The recent surge in homeworking in the UK during the pandemic has been dramatic. Before 2020, it had taken almost 40 years for homeworking to grow by three percentage points, but its prevalence grew eight-fold virtually overnight as people were instructed to work at home if they can because of the pandemic. Despite theories and predictions to the contrary, employees reported that their productivity was not adversely affected. Seven out of ten employees said that they were able to get as much done while working at home in June 2020 as they were able to do six months earlier. By September 2020, this proportion had risen to 85%. However, around one in six homeworkers reported that their productivity had fallen.

Research limitations/implications

While there are solid theoretical reasons for the paper's findings, these data do not allow us to test all of the mechanisms involved. In addition, our outcome measure relies on employees' self-reports of how their hourly productivity changed when working at home and is not based on a direct measure of changes to output per hour. However, surveys of employers also suggest that, on average, productivity has not been reduced by the pandemic-induced surge in homeworking.

Social implications

This paper argues that a higher level of homeworking is here to stay. Nine out of ten employees who worked at home during the pandemic said that they would like to continue working at home when they did not have to. Furthermore, those keenest to continue working at home were the most productive, hence providing a business case for a sustained increase in the prevalence of homeworking after the pandemic has passed. Nevertheless, the experience of homeworking varies with those with higher domestic commitments reporting significantly lower levels of productivity.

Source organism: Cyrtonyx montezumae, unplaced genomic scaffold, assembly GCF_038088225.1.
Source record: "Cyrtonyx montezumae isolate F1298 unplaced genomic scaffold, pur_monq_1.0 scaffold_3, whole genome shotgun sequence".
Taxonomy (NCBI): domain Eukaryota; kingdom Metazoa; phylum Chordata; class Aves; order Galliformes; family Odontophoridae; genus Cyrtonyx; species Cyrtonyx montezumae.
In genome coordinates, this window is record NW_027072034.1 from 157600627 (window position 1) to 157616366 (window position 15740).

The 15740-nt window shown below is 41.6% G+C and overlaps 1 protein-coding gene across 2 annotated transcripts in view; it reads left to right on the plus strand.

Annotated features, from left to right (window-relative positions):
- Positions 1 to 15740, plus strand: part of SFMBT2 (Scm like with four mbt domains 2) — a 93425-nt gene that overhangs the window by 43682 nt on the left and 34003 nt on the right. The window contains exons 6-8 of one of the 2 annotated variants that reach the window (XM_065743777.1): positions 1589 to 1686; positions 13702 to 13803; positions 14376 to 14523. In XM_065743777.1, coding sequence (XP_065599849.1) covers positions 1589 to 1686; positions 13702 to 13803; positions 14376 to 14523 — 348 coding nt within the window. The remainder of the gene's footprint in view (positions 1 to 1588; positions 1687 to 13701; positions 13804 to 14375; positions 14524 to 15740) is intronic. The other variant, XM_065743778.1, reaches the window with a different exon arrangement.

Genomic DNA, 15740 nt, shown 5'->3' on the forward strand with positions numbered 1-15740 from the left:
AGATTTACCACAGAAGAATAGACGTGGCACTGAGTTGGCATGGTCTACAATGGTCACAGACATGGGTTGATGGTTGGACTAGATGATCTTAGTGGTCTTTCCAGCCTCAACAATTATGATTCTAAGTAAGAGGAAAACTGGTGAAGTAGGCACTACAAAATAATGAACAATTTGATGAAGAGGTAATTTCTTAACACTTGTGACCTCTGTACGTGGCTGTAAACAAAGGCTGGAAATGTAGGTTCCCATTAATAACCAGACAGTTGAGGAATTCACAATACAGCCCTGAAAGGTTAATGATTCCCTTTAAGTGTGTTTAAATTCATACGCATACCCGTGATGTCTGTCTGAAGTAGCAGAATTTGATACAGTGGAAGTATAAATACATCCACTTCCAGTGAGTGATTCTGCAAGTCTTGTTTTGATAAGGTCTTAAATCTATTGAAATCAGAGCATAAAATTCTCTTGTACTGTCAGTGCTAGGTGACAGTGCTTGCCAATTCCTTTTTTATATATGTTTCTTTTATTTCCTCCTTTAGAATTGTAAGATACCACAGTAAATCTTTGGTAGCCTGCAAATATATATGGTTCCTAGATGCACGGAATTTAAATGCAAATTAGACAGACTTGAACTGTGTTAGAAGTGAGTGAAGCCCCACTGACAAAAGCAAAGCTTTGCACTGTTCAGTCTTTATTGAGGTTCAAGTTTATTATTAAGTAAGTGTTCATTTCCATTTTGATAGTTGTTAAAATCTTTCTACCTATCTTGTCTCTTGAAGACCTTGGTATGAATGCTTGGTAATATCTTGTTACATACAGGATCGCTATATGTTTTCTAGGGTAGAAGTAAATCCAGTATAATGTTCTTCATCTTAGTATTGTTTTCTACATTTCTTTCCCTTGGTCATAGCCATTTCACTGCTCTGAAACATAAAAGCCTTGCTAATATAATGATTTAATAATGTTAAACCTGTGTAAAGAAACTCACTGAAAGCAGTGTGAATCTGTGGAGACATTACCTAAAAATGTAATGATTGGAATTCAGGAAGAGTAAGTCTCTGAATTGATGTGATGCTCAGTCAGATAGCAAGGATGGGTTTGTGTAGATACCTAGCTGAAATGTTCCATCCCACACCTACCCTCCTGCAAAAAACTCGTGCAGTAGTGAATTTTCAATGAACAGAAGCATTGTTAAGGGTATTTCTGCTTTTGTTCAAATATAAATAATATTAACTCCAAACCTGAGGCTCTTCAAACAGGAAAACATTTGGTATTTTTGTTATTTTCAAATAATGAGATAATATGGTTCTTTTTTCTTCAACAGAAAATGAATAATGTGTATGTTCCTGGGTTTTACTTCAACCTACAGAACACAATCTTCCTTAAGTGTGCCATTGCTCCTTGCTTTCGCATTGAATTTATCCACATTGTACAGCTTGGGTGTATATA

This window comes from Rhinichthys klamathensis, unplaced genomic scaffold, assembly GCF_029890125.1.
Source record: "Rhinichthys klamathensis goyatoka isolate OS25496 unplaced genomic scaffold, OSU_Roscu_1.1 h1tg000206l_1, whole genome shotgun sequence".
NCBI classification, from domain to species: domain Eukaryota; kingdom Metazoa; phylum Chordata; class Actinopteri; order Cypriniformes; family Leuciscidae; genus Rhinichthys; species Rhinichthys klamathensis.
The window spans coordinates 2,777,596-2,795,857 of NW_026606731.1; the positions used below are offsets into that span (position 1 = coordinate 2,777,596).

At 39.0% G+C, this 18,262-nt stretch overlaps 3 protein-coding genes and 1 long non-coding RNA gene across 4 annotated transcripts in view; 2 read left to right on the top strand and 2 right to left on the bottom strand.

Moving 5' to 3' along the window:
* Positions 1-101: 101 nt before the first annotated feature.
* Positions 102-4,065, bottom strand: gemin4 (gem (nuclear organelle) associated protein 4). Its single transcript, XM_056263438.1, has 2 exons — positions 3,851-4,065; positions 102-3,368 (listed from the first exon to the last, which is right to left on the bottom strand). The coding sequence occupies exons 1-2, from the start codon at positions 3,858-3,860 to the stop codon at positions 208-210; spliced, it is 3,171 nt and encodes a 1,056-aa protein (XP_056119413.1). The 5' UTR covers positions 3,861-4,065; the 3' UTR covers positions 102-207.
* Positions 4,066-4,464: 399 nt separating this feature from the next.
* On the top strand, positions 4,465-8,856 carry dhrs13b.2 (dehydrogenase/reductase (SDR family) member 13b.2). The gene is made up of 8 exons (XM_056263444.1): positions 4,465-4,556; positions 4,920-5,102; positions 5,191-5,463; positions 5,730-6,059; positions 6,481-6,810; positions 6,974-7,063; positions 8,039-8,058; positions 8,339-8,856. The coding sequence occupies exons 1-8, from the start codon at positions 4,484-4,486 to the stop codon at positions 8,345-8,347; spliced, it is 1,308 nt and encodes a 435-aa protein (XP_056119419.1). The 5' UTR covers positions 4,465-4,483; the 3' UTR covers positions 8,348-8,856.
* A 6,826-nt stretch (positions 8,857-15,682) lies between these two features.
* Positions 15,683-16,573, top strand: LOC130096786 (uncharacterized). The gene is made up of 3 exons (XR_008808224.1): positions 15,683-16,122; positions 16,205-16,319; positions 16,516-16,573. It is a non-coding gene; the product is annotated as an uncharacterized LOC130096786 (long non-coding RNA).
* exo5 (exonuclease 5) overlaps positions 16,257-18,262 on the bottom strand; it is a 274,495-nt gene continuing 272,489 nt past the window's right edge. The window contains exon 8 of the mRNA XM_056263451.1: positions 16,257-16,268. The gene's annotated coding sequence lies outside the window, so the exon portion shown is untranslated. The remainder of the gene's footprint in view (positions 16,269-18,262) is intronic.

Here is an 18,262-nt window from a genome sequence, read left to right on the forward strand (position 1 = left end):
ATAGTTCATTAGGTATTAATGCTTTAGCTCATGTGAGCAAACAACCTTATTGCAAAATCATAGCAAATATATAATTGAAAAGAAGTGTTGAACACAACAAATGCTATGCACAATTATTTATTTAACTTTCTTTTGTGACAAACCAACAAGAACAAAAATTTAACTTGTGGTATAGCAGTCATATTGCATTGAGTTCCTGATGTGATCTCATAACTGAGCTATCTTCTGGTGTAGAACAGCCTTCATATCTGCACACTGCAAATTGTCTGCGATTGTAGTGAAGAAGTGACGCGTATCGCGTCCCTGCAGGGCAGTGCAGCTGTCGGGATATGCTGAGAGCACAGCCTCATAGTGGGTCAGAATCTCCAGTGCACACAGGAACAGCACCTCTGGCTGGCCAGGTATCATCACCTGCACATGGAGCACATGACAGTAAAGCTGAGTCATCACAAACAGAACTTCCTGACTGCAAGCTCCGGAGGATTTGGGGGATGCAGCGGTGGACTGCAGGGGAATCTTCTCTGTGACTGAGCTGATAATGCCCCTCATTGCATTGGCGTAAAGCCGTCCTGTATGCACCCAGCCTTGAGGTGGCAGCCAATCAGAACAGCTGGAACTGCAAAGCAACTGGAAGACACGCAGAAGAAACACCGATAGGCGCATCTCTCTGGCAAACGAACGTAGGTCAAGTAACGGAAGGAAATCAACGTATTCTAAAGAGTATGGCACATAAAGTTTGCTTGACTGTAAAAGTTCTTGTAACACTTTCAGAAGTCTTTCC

Originality/value

There is an urgent need to investigate what effect enforced, as opposed to voluntary, homeworking has had on employee productivity. In addition, in order to decide whether continued homeworking should be encouraged or discouraged, policymakers and employers need to know what effect continuing with these arrangements is likely to have on employee productivity. This paper answers these questions using robust survey data collected in the UK throughout 2020, complemented by evidence taken from a variety of employer surveys.

Details

Information Technology & People, vol. ahead-of-print no. ahead-of-print
Type: Research Article
ISSN: 0959-3845

Keywords

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Article
Publication date: 9 July 2021

Rayees Farooq and Almaas Sultana

This study aims to test the relationship between work from home (WFH) and employee productivity during the COVID-19 pandemic. This study also examines the moderating role…

Abstract

Purpose

This study aims to test the relationship between work from home (WFH) and employee productivity during the COVID-19 pandemic. This study also examines the moderating role of gender in the relationship between WFH and employee productivity.

Design/methodology/approach

A sample of 250 respondents from hospitality, banking and information technology was taken from the National Capital Region and Punjab State of India. The hypotheses were tested using structural equation modeling and multi-group moderation analysis.